• 4: Financing a HomeSTEP 2: PRE-APPROVAL8What is pre-approval?  Pre-Approval is the process during which the lender checks your credit history, verifies income and reviews supporting documents in order to identify how much loan for which you qualify.  The pre-approval letter is a letter from the bank or lender estimating how much they will lend a borrower. Pre-Approval vs. Pre-Qualification  A written commitment from a lender  Estimate of how much house you can for mortgage funding as long as certain afford and how much money a lender is conditions are met willing to loan you  Your information is verified  Your information is not verified  Pre-approval can take more time  Pre-qualification is fast and easy – you can because of the verification process even pre-qualify for a mortgage online in a  Carries more weight than a pre- few minutes qualification letterThe Advantages of Loan Pre-Approval  Save time looking at homes by knowing what you can afford to buy  Advantageous when bidding on a property because the seller knows you qualify  Signals to real estate agents that you are a well-qualified, serious buyer  Can speed up the process when you find a home you want to buy Note: Even a pre-approval is not a guarantee that you will be approved for a mortgage loan. The funding will only be given when the property appraisal, title search, and other verifications check out on the home you have chosen to buy. Neither is the pre-approval binding; you can still obtain a mortgage from a different lender.9How do I get pre-approved?Typically, the documents needed to qualify you for a loan include:  Income Records  Tax Returns (typically past three years)  Pay stubs (typically one full month,  Proof of Undocumented Income most recent)  Credit report (current, within past 90 days)  W-2’s (typically past three years)8 Source:http://www.trulia.com/guide/home_buying/getting_a_loan/what_is_a_pre_approval_and_why_do_you_need_it/9 Source: http://www.mortgage101.com/article/mortgage-pre-qualification-vs-pre-approval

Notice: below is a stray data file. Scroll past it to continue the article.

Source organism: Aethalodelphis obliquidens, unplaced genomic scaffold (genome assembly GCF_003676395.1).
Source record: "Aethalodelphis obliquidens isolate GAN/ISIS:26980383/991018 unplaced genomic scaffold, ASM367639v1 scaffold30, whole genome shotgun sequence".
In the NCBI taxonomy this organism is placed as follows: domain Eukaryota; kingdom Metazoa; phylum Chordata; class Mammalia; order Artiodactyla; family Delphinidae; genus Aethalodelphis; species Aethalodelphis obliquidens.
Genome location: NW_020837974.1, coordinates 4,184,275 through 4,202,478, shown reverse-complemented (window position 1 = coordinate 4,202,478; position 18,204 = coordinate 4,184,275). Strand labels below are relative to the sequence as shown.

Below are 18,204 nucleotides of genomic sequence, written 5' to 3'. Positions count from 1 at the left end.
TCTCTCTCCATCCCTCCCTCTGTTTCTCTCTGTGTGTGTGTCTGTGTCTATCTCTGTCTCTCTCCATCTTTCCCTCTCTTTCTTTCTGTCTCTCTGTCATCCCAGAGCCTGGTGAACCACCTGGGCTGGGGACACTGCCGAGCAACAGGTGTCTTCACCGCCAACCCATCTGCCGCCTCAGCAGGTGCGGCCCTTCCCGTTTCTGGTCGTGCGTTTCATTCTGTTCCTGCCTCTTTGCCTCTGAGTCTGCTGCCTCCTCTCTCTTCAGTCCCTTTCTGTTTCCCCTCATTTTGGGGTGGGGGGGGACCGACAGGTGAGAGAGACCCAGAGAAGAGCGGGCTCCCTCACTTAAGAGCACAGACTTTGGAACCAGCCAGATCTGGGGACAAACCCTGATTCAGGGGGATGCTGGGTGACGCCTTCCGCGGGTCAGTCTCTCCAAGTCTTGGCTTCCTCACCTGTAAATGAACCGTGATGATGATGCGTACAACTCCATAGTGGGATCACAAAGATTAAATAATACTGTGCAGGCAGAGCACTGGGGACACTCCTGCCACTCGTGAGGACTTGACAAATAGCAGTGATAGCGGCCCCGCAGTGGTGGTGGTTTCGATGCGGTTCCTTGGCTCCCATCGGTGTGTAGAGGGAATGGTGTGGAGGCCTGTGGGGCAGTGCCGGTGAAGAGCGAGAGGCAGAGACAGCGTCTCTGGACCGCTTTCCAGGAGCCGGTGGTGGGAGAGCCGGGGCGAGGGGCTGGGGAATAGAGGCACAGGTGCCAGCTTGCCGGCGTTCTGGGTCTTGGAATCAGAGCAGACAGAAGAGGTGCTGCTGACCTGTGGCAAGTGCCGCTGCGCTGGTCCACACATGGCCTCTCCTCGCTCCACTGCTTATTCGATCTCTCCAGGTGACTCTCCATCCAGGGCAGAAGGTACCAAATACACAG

• 4: Financing a HomeSTEP 3: LOAN APPLICATION10After you have an accepted a purchase contract on a home (you will learn more about purchasecontracts in the Shopping for a Home section) you will complete the mortgage applicationprocess. It is at this time when you sign all disclosures and depending on your lender, you mayhave an application fee to pay upfront. The mortgage loan application is a lengthy documentthat consists of 10 sections: Section Description1. Type of Mortgage and  Tip: This information should match the type of mortgage and Terms of Loan mortgage loan terms that you discussed with your loan officer.2. Property Information  Includes: Information about the property, including the address, and Purpose of Loan year it was built, purchase or refinance, and other details.  Includes: Personal information of you and any coborrower involved, including Social Security number, date of birth, marital status, and3. Borrower Information contact information.  Tip: Be prepared to provide former addresses for up to seven years.  Includes: History of employment – where you have worked and for4. Employment how long. Your loan officer will have you sign a Verification of Information Employment (VOE) form, which is sent to your employer as verification.  Includes: Gross monthly income and monthly expenses.5. Monthly Income and  Tip: Be sure to be as accurate as possible when filling out this Combined Housing section, as differences between your figures and those on your Expense Information credit report could delay the decision on your mortgage loan.  Includes: Net worth – the difference between how much you own6. Assets and Liabilities (assets) and how much you owe (liabilities).  Includes: Details of the mortgage loan – presented as estimates –7. Details of the including the purchase price of the home, closing costs, and the Transaction total cost of your mortgage loan, among other information.  Tip: Make sure to look closely at the estimated closing costs.  Includes: Questions about any pending legal problems or other8. Declarations factors that may influence your financial situation.9. Acknowledgment and  Includes: Your signature saying that the information you are Agreement providing is accurate and true to the best of your knowledge.10. Information for  Includes: Information such as your ethnic origin and race for Government statistical purposes. Monitoring PurposesTip: Use the Loan Documentation Checklist on the following page to help you remember whatyou will need when you fill out the mortgage application!10 Source: http://www.freddiemac.com/singlefamily/docs/Step_by_Step_Mortgage_Guide_English.pdf